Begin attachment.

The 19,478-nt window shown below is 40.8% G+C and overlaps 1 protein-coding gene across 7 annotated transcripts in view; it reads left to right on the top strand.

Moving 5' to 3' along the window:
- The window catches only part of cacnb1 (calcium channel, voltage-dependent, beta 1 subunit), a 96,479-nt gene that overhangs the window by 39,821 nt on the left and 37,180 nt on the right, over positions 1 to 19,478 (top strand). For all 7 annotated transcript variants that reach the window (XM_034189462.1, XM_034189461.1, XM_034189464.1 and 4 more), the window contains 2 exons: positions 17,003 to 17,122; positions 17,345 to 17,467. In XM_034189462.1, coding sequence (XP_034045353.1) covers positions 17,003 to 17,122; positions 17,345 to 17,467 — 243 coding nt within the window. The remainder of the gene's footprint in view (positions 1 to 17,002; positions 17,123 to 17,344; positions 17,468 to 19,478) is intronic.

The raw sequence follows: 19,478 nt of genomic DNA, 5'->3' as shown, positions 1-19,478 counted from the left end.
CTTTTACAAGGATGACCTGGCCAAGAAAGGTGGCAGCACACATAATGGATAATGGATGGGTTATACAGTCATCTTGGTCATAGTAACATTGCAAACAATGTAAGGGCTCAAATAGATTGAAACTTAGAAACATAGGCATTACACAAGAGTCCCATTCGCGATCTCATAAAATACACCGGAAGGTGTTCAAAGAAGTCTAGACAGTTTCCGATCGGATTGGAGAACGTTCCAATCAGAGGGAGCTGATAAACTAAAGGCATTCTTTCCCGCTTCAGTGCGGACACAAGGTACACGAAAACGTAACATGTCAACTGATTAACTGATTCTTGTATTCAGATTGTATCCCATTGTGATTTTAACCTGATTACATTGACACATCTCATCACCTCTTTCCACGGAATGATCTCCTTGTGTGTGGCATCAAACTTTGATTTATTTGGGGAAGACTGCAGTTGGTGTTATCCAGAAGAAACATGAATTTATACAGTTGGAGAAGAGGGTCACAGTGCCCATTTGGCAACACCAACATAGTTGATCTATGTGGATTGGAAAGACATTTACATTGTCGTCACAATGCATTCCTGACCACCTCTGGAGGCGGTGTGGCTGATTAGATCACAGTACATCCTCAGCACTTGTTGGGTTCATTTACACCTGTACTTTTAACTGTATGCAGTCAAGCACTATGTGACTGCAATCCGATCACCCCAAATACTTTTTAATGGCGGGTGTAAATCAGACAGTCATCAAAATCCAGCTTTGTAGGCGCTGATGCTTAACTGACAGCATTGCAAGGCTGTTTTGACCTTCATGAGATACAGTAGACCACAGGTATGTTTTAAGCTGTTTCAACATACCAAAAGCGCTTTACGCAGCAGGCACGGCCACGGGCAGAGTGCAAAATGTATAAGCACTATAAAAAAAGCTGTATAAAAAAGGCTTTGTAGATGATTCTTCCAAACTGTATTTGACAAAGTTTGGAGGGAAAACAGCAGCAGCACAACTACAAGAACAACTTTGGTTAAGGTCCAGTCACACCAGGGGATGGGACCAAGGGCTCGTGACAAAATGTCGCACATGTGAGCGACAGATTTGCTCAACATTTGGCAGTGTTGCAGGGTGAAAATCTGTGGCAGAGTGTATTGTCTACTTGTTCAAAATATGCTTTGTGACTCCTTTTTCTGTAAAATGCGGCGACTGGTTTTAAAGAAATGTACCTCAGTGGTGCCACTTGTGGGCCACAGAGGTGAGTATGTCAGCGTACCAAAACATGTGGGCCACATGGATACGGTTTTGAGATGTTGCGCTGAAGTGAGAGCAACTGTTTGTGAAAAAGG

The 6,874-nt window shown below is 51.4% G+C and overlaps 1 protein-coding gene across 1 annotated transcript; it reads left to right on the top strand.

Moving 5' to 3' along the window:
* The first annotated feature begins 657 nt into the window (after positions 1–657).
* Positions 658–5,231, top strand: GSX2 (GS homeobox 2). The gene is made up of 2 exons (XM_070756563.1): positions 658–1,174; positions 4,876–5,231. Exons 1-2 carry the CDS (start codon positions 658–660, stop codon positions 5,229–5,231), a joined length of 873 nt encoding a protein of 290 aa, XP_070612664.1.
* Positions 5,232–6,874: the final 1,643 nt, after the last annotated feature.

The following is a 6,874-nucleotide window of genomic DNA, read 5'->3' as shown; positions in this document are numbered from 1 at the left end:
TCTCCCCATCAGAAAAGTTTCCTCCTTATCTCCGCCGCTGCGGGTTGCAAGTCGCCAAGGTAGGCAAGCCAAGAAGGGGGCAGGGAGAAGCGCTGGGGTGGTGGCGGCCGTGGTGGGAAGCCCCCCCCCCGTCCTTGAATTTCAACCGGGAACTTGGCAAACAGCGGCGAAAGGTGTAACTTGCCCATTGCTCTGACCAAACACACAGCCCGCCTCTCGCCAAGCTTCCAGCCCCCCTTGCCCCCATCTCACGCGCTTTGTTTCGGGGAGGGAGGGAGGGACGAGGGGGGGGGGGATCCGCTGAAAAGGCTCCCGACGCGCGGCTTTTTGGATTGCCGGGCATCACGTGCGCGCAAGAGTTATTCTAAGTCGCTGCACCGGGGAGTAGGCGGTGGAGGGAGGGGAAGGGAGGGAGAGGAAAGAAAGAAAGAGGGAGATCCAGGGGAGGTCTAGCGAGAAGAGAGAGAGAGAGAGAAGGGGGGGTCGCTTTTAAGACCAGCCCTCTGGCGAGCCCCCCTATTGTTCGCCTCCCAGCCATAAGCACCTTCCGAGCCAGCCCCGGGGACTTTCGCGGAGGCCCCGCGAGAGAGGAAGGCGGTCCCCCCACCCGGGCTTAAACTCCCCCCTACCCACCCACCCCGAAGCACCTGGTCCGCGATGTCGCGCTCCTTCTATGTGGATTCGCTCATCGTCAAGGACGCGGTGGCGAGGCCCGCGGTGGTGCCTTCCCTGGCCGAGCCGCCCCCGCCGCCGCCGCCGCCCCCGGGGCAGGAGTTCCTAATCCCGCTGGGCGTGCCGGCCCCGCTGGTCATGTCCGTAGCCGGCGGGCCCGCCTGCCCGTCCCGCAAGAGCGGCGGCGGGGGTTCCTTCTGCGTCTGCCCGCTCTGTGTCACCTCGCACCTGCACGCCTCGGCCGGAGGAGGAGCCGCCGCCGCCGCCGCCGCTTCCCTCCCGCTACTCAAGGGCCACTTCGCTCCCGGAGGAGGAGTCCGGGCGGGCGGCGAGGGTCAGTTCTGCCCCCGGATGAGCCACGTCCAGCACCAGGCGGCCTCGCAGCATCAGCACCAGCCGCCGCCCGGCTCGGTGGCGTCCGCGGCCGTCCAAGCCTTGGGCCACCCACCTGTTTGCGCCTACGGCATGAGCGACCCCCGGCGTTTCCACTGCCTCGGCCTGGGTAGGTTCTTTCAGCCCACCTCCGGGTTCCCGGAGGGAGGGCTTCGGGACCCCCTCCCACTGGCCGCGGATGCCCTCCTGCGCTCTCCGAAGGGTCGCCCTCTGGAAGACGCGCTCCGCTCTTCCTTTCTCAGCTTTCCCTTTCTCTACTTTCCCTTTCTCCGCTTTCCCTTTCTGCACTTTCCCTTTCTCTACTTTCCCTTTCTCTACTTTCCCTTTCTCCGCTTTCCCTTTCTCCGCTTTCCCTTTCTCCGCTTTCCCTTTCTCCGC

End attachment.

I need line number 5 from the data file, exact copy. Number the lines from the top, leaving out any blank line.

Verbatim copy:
CTTTTACAAGGATGACCTGGCCAAGAAAGGTGGCAGCACACATAATGGATAATGGATGGGTTATACAGTCATCTTGGTCATAGTAACATTGCAAACAATGTAAGGGCTCAAATAGATTGAAACTTAGAAACATAGGCATTACACAAGAGTCCCATTCGCGATCTCATAAAATACACCGGAAGGTGTTCAAAGAAGTCTAGACAGTTTCCGATCGGATTGGAGAACGTTCCAATCAGAGGGAGCTGATAAACTAAAGGCATTCTTTCCCGCTTCAGTGCGGACACAAGGTACACGAAAACGTAACATGTCAACTGATTAACTGATTCTTGTATTCAGATTGTATCCCATTGTGATTTTAACCTGATTACATTGACACATCTCATCACCTCTTTCCACGGAATGATCTCCTTGTGTGTGGCATCAAACTTTGATTTATTTGGGGAAGACTGCAGTTGGTGTTATCCAGAAGAAACATGAATTTATACAGTTGGAGAAGAGGGTCACAGTGCCCATTTGGCAACACCAACATAGTTGATCTATGTGGATTGGAAAGACATTTACATTGTCGTCACAATGCATTCCTGACCACCTCTGGAGGCGGTGTGGCTGATTAGATCACAGTACATCCTCAGCACTTGTTGGGTTCATTTACACCTGTACTTTTAACTGTATGCAGTCAAGCACTATGTGACTGCAATCCGATCACCCCAAATACTTTTTAATGGCGGGTGTAAATCAGACAGTCATCAAAATCCAGCTTTGTAGGCGCTGATGCTTAACTGACAGCATTGCAAGGCTGTTTTGACCTTCATGAGATACAGTAGACCACAGGTATGTTTTAAGCTGTTTCAACATACCAAAAGCGCTTTACGCAGCAGGCACGGCCACGGGCAGAGTGCAAAATGTATAAGCACTATAAAAAAAGCTGTATAAAAAAGGCTTTGTAGATGATTCTTCCAAACTGTATTTGACAAAGTTTGGAGGGAAAACAGCAGCAGCACAACTACAAGAACAACTTTGGTTAAGGTCCAGTCACACCAGGGGATGGGACCAAGGGCTCGTGACAAAATGTCGCACATGTGAGCGACAGATTTGCTCAACATTTGGCAGTGTTGCAGGGTGAAAATCTGTGGCAGAGTGTATTGTCTACTTGTTCAAAATATGCTTTGTGACTCCTTTTTCTGTAAAATGCGGCGACTGGTTTTAAAGAAATGTACCTCAGTGGTGCCACTTGTGGGCCACAGAGGTGAGTATGTCAGCGTACCAAAACATGTGGGCCACATGGATACGGTTTTGAGATGTTGCGCTGAAGTGAGAGCAACTGTTTGTGAAAAAGG